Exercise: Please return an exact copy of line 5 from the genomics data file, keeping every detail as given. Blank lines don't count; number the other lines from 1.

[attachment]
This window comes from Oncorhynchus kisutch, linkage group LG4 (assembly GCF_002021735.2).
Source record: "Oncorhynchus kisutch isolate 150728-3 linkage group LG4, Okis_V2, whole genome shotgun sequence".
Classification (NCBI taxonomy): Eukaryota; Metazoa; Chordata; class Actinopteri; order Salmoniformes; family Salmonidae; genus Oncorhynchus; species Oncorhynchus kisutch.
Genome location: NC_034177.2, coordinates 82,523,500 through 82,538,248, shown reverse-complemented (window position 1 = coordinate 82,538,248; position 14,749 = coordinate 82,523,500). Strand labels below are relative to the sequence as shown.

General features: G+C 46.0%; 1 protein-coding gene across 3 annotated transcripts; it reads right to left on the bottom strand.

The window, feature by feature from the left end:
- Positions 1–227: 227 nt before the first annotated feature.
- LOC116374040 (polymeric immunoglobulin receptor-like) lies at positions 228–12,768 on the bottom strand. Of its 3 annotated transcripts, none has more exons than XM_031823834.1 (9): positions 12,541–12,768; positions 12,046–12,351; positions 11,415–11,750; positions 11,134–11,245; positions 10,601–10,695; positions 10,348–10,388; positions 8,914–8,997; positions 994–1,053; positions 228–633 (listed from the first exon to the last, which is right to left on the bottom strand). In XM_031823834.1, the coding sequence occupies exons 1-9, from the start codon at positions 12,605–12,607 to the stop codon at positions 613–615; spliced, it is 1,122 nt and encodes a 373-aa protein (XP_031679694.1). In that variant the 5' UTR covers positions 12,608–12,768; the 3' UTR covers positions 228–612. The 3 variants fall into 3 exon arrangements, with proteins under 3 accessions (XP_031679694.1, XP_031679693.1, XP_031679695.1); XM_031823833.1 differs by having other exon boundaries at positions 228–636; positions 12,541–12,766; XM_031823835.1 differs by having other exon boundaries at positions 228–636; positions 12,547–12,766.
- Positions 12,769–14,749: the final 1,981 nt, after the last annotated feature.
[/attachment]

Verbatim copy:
General features: G+C 46.0%; 1 protein-coding gene across 3 annotated transcripts; it reads right to left on the bottom strand.